Trade wars on again in response to Trump’s interventionism

It’;s hard to keep up with Donald Trump’s varying positions on a number of issues, but it looks like trade wards are back on after he imposed tariffs in steel and aluminium imports.It’s too soon to tell what this may escalate into, but the signs look ominous.

Reuters: U.S. isolated at G7 meeting as tariffs prompt retaliation

U.S. President Donald Trump told Canada and the European Union on Friday to do more to bring down their trade surpluses, a day after hitting them and Mexico with import tariffs on steel and aluminum.

Trump castigated Canada, a top U.S. trade partner and ally, in a tweet on Friday morning, saying it had treated U.S. farmers “very poorly for a very long period of time.”

“Highly restrictive on Trade! They must open their markets and take down their trade barriers! They report a really high surplus on trade with us,” he wrote.

Trump also told French President Emmanuel Macron of the need to “rebalance trade with Europe,” the White House said.

The strong words followed swift responses to the tariffs by Canada, Mexico and the EU, which all plan to retaliate with levies on billions of dollars of U.S. goods, including orange juice, whiskey, blue jeans and Harley-Davidson motorcycles.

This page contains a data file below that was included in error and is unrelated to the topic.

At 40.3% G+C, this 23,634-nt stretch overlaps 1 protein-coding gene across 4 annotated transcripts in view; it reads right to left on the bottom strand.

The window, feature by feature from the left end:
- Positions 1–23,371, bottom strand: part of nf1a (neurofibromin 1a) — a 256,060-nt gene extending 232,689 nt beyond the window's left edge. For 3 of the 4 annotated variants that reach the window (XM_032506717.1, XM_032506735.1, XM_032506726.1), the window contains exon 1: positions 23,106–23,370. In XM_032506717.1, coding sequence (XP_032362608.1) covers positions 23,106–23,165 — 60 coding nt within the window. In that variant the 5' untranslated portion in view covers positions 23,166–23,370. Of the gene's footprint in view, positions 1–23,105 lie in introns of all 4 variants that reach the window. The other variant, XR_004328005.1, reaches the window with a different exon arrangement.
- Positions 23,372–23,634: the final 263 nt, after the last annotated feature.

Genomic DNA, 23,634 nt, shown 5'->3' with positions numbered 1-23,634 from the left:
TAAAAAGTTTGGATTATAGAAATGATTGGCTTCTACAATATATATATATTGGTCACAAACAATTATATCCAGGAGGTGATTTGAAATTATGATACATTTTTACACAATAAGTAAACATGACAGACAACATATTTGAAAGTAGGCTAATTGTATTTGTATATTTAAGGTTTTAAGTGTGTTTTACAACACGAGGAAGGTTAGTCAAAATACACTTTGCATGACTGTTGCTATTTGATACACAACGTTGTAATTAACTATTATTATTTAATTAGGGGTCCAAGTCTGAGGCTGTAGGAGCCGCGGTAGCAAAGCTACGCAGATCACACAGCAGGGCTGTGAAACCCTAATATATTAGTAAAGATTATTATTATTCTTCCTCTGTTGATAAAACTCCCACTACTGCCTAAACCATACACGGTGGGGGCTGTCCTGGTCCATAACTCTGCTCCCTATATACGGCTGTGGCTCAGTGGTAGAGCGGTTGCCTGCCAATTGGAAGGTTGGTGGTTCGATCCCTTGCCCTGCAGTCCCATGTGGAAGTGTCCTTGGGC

ODT: Trade war repercussions likely

By later today,  or early tomorrow, it will be known the extent to which Europe, Canada and Mexico will go to counter the United States’ tariffs.

Canada and Mexico have made early moves but there are suggestions more barriers will be put in place for US exports.

US President Donald Trump unilaterally imposed sweeping tariffs on  steel and aluminium imports from the European Union, and its Nafta trading partners Canada and Mexico.

European commissioner Jean-Claude Juncker is promising to have retaliatory measures in place. In a furious address to a conference, Mr Juncker was threatening like for like, enough to make free-trade countries like New Zealand shudder.

The move is likely to have an immediate impact on global trade in steel and aluminium, particularly between the US and Canada, the largest supplier of imported steel to the US.